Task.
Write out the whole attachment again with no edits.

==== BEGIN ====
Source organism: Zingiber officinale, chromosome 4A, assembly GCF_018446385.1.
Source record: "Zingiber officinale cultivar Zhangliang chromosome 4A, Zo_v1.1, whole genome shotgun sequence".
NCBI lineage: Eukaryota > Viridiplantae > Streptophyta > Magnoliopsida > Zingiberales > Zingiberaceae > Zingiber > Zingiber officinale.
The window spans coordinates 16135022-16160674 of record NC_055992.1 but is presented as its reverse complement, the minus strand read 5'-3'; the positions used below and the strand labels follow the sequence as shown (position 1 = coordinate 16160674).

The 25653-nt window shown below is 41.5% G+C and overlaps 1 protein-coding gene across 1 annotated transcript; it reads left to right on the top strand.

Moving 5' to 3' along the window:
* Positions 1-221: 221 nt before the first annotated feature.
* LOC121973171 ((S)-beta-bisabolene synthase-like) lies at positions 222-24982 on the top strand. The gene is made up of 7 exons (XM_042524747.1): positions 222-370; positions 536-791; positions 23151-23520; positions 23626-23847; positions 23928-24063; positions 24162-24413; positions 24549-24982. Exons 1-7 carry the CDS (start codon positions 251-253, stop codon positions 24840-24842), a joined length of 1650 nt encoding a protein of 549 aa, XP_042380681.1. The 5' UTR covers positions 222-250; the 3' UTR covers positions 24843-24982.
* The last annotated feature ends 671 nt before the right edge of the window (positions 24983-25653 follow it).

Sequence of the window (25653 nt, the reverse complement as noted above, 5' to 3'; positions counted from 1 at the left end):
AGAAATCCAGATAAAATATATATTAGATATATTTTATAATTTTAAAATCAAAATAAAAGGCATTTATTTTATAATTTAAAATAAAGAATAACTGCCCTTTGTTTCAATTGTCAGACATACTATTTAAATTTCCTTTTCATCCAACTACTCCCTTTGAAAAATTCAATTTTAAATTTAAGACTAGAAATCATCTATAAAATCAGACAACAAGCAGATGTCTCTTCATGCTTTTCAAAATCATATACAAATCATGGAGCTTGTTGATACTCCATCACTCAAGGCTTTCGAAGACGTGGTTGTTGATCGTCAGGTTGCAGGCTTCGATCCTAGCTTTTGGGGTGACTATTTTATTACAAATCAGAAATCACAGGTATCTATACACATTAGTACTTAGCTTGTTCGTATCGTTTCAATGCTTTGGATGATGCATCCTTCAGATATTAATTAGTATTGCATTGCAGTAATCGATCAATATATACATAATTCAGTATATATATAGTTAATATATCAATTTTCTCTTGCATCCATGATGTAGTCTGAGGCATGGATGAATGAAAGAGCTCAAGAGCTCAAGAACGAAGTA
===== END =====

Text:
Source organism: Zingiber officinale, chromosome 4A, assembly GCF_018446385.1.
Source record: "Zingiber officinale cultivar Zhangliang chromosome 4A, Zo_v1.1, whole genome shotgun sequence".
NCBI lineage: Eukaryota > Viridiplantae > Streptophyta > Magnoliopsida > Zingiberales > Zingiberaceae > Zingiber > Zingiber officinale.
The window spans coordinates 16135022-16160674 of record NC_055992.1 but is presented as its reverse complement, the minus strand read 5'-3'; the positions used below and the strand labels follow the sequence as shown (position 1 = coordinate 16160674).

The 25653-nt window shown below is 41.5% G+C and overlaps 1 protein-coding gene across 1 annotated transcript; it reads left to right on the top strand.

Moving 5' to 3' along the window:
* Positions 1-221: 221 nt before the first annotated feature.
* LOC121973171 ((S)-beta-bisabolene synthase-like) lies at positions 222-24982 on the top strand. The gene is made up of 7 exons (XM_042524747.1): positions 222-370; positions 536-791; positions 23151-23520; positions 23626-23847; positions 23928-24063; positions 24162-24413; positions 24549-24982. Exons 1-7 carry the CDS (start codon positions 251-253, stop codon positions 24840-24842), a joined length of 1650 nt encoding a protein of 549 aa, XP_042380681.1. The 5' UTR covers positions 222-250; the 3' UTR covers positions 24843-24982.
* The last annotated feature ends 671 nt before the right edge of the window (positions 24983-25653 follow it).

Sequence of the window (25653 nt, the reverse complement as noted above, 5' to 3'; positions counted from 1 at the left end):
AGAAATCCAGATAAAATATATATTAGATATATTTTATAATTTTAAAATCAAAATAAAAGGCATTTATTTTATAATTTAAAATAAAGAATAACTGCCCTTTGTTTCAATTGTCAGACATACTATTTAAATTTCCTTTTCATCCAACTACTCCCTTTGAAAAATTCAATTTTAAATTTAAGACTAGAAATCATCTATAAAATCAGACAACAAGCAGATGTCTCTTCATGCTTTTCAAAATCATATACAAATCATGGAGCTTGTTGATACTCCATCACTCAAGGCTTTCGAAGACGTGGTTGTTGATCGTCAGGTTGCAGGCTTCGATCCTAGCTTTTGGGGTGACTATTTTATTACAAATCAGAAATCACAGGTATCTATACACATTAGTACTTAGCTTGTTCGTATCGTTTCAATGCTTTGGATGATGCATCCTTCAGATATTAATTAGTATTGCATTGCAGTAATCGATCAATATATACATAATTCAGTATATATATAGTTAATATATCAATTTTCTCTTGCATCCATGATGTAGTCTGAGGCATGGATGAATGAAAGAGCTCAAGAGCTCAAGAACGAAGTA